A few bits of dark chocolate a day can have the same benefit as aspirin in reducing blood clots and preventing heart attacks, researchers said Tuesday in a study of chocolate lovers.
"What these chocolate 'offenders' taught us is that the chemical in cocoa beans has a biochemical effect similar to aspirin in reducing platelet clumping which can be fatal if a clot forms and blocks a blood vessel, causing a heart attack," lead researcher Diane Becker told the annual conference of the American Heart Association, in Chicago.
The Johns Hopkins University School of Medicine professor cautioned that her work is not intended as a prescription to gobble up huge amounts of chocolate candy laced with health offending substances like sugar, butter and cream.
However, she said that two tablespoons a day of dark chocolate, meaning the purest form of the candy made from dried extract of roasted cocoa beans, may be just what the doctor ordered.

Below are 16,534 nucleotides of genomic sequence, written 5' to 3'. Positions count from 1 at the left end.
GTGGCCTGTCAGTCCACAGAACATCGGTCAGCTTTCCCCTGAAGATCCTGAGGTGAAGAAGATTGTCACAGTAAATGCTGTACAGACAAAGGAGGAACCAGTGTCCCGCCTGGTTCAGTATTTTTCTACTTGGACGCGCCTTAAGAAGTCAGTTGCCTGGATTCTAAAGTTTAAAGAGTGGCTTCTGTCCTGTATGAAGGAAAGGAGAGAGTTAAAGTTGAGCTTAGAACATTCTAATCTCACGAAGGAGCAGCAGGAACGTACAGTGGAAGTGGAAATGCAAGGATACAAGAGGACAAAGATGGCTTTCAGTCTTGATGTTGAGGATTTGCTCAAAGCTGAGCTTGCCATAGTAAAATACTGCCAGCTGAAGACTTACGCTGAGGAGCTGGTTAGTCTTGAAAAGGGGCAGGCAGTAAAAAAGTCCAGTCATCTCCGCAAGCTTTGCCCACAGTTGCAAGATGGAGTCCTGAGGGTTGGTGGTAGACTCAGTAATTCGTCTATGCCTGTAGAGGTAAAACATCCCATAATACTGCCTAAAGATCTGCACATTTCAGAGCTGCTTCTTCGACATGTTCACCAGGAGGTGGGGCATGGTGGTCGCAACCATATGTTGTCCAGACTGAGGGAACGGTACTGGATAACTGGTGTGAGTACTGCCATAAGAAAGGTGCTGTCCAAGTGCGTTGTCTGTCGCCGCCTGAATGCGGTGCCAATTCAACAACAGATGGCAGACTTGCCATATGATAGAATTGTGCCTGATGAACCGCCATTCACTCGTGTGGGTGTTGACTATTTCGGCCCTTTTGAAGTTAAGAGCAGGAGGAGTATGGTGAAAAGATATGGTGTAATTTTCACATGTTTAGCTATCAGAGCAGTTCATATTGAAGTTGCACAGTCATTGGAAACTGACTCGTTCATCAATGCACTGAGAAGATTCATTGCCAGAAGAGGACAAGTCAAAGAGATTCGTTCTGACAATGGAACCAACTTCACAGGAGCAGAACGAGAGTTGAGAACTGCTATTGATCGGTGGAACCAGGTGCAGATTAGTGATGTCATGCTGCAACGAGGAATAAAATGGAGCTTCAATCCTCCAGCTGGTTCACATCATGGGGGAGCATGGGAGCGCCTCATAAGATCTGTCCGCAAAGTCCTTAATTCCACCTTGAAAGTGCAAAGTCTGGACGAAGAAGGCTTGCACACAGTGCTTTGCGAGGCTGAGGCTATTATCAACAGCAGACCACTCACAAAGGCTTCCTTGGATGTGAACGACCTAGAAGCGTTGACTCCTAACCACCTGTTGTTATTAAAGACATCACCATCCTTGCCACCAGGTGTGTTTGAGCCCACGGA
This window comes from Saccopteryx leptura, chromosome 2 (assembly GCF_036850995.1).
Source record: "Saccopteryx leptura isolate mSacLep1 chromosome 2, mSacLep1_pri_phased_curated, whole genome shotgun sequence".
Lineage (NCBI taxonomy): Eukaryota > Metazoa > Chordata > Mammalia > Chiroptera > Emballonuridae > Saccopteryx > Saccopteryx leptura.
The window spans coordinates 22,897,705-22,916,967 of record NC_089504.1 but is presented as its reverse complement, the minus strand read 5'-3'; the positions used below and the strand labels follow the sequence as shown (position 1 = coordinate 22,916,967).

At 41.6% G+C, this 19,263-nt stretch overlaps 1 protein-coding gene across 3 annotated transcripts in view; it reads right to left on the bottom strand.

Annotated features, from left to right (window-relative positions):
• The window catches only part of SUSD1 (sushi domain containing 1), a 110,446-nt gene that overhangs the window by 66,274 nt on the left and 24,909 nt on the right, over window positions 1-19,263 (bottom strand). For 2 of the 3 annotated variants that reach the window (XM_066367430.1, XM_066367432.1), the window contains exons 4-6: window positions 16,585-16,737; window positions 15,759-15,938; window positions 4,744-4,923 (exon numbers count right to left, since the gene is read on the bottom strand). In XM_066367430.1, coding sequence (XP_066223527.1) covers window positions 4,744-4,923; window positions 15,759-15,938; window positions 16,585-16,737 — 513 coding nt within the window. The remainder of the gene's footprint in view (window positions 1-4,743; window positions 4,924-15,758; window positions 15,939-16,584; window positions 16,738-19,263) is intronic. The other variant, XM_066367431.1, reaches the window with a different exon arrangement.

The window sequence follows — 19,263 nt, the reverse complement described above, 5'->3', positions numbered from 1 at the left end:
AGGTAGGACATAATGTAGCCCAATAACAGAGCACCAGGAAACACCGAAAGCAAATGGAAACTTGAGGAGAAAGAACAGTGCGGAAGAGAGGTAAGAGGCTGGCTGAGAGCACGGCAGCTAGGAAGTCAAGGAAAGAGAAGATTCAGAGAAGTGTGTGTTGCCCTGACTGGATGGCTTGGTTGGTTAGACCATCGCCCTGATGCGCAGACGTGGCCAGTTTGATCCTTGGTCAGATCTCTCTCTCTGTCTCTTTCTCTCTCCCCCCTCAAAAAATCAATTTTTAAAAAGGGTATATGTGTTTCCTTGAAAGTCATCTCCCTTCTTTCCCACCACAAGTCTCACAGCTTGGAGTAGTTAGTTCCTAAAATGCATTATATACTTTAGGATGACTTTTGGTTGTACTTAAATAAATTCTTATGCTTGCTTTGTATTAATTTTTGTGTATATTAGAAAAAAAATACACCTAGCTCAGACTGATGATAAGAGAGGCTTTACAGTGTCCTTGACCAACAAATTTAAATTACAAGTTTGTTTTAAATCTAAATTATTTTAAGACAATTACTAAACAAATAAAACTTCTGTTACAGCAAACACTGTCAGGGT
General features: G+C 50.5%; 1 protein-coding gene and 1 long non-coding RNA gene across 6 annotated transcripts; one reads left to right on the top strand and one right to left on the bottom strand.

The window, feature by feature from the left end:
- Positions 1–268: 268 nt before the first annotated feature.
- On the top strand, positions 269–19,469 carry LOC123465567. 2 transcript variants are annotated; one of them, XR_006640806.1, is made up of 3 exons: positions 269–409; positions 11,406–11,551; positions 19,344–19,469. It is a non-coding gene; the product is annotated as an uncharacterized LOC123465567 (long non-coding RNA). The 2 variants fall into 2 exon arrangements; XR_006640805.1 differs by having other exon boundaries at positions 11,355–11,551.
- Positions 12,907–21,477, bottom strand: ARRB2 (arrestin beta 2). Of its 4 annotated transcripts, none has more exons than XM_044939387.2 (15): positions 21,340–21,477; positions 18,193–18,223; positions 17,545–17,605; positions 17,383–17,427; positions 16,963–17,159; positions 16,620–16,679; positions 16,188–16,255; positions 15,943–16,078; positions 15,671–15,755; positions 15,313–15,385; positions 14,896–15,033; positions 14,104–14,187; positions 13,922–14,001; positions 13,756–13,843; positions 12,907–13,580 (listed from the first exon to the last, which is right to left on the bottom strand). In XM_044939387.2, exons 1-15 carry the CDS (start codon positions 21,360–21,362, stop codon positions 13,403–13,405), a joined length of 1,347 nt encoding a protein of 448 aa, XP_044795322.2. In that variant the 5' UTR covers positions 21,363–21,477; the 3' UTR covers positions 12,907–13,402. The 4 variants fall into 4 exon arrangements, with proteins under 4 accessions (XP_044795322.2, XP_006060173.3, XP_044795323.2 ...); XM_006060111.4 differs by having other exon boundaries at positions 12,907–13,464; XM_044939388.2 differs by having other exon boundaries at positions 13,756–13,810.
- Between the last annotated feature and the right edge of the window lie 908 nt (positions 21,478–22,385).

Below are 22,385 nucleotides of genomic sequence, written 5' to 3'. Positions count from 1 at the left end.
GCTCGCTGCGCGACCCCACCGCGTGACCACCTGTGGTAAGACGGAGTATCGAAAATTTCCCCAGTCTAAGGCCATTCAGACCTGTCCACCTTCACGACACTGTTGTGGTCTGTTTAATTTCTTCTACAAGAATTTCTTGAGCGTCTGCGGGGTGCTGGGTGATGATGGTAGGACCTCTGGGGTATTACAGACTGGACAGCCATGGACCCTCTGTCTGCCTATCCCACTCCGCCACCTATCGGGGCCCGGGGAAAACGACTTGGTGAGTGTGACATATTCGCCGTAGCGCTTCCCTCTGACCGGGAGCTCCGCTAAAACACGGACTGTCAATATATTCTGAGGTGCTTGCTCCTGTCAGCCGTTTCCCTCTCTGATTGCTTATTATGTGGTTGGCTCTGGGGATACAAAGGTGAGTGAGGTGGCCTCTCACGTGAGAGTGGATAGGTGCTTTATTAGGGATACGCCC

For almost 20 years, scientists have known that dark chocolate, rich in chemicals called flavonoids, lowers blood pressure and has other beneficial effects on blood flow.
Becker's findings show that normal, everyday doses of chocolate found in ordinary foods is enough to provide clot-controlling benefit, rather than the kilos (several pounds) of chocolate earlier studies said were needed for flavonoids to have a significant effect.
"Eating a little bit of chocolate or having a drink of hot cocoa as part of a regular diet is probably good for personal health, so long as people don't eat too much of it, and too much of the kind with lots of butter and sugar," said Becker.
The study is based on tests conducted on 139 subjects who were disqualified from an earlier, larger study on the effects of aspirin on blood platelets because they did not refrain from eating chocolate.
Their "offense," researchers said, led to what is believed to be the first biochemical explanation of why people who eat a few pieces of chocolate a day lower their risk of dying of a heart attack by almost one half.